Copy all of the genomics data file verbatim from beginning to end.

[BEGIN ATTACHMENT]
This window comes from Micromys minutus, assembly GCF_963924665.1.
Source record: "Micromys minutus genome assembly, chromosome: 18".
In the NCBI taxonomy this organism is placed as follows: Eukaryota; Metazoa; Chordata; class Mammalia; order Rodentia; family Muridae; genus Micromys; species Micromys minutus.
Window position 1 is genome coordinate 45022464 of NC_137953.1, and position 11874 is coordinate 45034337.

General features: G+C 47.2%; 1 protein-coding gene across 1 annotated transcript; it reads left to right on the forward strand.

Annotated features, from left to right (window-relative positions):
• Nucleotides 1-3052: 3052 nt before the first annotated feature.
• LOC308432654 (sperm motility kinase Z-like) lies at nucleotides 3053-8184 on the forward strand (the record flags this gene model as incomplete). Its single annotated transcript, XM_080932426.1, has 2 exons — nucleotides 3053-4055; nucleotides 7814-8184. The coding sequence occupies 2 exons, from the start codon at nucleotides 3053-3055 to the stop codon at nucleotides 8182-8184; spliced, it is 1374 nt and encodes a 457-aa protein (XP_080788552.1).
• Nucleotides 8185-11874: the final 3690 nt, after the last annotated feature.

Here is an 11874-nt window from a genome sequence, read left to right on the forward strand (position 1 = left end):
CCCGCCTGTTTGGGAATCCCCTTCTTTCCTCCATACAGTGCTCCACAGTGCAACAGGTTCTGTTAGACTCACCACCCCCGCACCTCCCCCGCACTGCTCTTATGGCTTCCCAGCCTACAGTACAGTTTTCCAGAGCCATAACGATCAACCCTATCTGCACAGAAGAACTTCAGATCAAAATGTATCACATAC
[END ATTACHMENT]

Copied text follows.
This window comes from Micromys minutus, assembly GCF_963924665.1.
Source record: "Micromys minutus genome assembly, chromosome: 18".
In the NCBI taxonomy this organism is placed as follows: Eukaryota; Metazoa; Chordata; class Mammalia; order Rodentia; family Muridae; genus Micromys; species Micromys minutus.
Window position 1 is genome coordinate 45022464 of NC_137953.1, and position 11874 is coordinate 45034337.

General features: G+C 47.2%; 1 protein-coding gene across 1 annotated transcript; it reads left to right on the forward strand.

Annotated features, from left to right (window-relative positions):
• Nucleotides 1-3052: 3052 nt before the first annotated feature.
• LOC308432654 (sperm motility kinase Z-like) lies at nucleotides 3053-8184 on the forward strand (the record flags this gene model as incomplete). Its single annotated transcript, XM_080932426.1, has 2 exons — nucleotides 3053-4055; nucleotides 7814-8184. The coding sequence occupies 2 exons, from the start codon at nucleotides 3053-3055 to the stop codon at nucleotides 8182-8184; spliced, it is 1374 nt and encodes a 457-aa protein (XP_080788552.1).
• Nucleotides 8185-11874: the final 3690 nt, after the last annotated feature.

Here is an 11874-nt window from a genome sequence, read left to right on the forward strand (position 1 = left end):
CCCGCCTGTTTGGGAATCCCCTTCTTTCCTCCATACAGTGCTCCACAGTGCAACAGGTTCTGTTAGACTCACCACCCCCGCACCTCCCCCGCACTGCTCTTATGGCTTCCCAGCCTACAGTACAGTTTTCCAGAGCCATAACGATCAACCCTATCTGCACAGAAGAACTTCAGATCAAAATGTATCACATAC